Taking the fight straight to Beats, Skullcandy joins the headphone party with its own pair of high-end ‘DJ’ headphones.
Beastie Boy DJ Mix Master Mike lends his name to these new cans – a collaboration that spanned 18 months.
Perhaps they should’ve taken longer. One glance at the plastic finish suggests the Skullcandys could struggle at this price.
They feel as plastic as they look. The build is flimsy and we’re sceptical about the longevity of the headband. The rotating ear cups scrape away at the finish, too – hardly a premium feel.
They do have a good grip on them, though, with soft ear pads to cushion the ears (if a bit too warmly).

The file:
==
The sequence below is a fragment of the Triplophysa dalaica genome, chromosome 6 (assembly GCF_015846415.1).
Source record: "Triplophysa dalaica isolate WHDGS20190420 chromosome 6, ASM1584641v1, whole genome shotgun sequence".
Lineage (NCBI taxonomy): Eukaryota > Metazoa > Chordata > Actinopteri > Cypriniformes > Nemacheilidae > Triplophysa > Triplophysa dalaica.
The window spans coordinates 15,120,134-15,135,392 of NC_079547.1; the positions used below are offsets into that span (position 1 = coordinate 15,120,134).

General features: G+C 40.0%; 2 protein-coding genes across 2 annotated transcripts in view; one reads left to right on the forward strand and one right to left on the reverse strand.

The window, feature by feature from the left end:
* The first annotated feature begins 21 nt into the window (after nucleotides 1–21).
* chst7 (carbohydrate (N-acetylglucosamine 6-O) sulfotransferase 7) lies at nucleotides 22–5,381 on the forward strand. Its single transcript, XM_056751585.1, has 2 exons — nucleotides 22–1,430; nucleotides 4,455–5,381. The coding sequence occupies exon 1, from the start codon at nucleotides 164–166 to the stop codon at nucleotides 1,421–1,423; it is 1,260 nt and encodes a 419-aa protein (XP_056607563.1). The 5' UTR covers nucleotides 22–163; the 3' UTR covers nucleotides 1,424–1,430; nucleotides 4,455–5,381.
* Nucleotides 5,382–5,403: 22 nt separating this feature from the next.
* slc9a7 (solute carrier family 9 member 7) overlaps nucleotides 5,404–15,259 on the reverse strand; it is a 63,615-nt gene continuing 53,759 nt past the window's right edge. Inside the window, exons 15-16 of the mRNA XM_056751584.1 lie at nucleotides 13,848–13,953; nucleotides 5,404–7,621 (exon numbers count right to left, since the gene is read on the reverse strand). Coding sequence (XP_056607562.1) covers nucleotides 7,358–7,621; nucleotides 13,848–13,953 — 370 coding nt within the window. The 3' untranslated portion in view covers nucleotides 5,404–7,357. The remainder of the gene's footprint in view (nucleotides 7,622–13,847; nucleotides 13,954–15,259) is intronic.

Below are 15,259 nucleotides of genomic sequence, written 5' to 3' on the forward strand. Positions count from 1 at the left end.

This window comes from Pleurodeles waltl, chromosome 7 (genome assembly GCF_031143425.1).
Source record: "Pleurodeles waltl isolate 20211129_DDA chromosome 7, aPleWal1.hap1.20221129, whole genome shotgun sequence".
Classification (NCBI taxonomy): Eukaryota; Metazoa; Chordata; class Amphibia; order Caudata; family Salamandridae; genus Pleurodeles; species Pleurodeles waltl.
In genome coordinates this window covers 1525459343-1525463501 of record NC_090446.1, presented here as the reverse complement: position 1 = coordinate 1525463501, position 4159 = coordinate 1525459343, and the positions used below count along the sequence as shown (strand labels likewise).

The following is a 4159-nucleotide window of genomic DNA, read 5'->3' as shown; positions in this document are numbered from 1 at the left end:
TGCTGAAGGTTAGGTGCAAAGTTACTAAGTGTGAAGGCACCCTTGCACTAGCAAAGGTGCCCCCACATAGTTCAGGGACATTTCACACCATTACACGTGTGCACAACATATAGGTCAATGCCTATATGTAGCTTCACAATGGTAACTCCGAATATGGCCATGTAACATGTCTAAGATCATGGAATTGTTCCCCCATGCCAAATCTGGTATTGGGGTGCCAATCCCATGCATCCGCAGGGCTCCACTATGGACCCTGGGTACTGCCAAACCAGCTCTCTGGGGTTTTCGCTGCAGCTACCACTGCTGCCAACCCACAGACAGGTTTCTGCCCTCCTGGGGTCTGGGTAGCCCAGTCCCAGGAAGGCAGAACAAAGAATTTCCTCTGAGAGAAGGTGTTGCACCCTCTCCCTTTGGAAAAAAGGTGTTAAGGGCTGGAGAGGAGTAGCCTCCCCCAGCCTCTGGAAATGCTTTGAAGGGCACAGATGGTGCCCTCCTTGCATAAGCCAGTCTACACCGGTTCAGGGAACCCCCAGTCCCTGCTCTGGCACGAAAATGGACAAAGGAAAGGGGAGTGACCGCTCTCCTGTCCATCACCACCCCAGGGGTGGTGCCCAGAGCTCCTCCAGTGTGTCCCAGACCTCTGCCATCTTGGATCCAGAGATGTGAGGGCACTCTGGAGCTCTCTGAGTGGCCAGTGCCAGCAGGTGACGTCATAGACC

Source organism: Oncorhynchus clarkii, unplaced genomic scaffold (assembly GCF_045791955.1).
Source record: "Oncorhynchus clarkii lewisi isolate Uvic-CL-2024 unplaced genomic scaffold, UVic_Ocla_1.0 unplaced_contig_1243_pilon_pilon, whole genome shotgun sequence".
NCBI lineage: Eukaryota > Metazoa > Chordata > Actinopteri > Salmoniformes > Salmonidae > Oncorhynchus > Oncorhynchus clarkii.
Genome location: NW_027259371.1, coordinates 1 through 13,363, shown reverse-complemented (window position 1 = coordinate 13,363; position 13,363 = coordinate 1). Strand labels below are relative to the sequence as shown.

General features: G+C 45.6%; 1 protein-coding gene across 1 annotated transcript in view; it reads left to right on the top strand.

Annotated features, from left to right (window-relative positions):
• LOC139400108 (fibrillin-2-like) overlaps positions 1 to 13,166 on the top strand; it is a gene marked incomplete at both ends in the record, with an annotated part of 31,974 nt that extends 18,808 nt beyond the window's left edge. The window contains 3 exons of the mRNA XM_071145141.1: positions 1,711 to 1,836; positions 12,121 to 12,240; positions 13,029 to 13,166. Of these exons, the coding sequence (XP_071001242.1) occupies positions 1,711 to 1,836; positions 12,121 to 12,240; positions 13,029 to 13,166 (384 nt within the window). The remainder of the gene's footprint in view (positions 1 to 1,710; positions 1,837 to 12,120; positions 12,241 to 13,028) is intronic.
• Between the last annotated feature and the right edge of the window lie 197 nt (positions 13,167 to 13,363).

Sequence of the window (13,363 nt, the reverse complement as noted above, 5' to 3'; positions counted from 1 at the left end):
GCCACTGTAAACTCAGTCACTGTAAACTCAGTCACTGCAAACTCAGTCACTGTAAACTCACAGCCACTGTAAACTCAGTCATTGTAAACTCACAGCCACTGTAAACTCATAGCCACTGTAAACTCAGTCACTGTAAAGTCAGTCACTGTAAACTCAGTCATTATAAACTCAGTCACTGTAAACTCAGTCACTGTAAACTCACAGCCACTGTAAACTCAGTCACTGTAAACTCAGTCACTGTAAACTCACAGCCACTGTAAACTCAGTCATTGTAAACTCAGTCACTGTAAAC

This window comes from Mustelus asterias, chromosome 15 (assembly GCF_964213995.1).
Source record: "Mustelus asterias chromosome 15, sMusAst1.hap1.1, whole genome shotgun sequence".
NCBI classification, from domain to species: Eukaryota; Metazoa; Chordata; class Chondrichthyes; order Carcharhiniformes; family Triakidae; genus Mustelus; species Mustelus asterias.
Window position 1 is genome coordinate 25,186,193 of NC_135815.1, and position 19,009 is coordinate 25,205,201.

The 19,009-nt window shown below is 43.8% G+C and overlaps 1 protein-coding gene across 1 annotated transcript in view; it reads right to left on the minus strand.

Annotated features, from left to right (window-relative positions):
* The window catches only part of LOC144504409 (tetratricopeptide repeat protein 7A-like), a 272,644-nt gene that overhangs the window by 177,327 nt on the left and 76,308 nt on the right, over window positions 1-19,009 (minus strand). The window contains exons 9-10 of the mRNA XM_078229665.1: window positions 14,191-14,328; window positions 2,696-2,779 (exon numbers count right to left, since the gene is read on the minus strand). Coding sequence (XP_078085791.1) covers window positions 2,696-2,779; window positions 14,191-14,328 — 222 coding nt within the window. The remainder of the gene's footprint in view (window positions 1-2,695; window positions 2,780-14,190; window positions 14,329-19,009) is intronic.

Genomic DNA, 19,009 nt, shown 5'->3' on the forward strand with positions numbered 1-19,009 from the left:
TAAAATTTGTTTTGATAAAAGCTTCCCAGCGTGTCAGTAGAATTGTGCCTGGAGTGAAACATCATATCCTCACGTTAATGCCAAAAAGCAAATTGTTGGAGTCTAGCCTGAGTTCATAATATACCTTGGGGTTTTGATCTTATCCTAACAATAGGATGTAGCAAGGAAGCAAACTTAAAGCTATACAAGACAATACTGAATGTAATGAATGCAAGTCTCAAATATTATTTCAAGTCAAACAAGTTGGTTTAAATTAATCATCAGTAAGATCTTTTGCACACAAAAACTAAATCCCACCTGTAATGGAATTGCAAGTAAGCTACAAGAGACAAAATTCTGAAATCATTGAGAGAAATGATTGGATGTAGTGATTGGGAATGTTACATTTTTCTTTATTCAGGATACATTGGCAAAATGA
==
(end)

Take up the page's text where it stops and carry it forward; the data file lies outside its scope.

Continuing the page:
More after the break
The Mix Masters go loud easily, and reveal a determination to be as punchy and energetic as possible. Ultimately though, they’re let down by a thudding, chubby bass that has little definition or control.
Drums sound lethargic and flabby, and there’s little subtlety to keep you hooked on to what you’re listening to.
Play Aerosmith’s Cryin’ and Steven Tyler’s usually wailing, rousing vocals and harmonica solos sound lazy and subdued. There’s a shortage of bite to the treble, too.
It’s a murky, muddled sound, the Mix Masters blending the edges of notes into one another and giving a quick summary of a track without digging into finer detail too much. Or at all.
Skullcandy has become something of a go-to brand for affordable headphones, but the Mix Masters struggle in this company.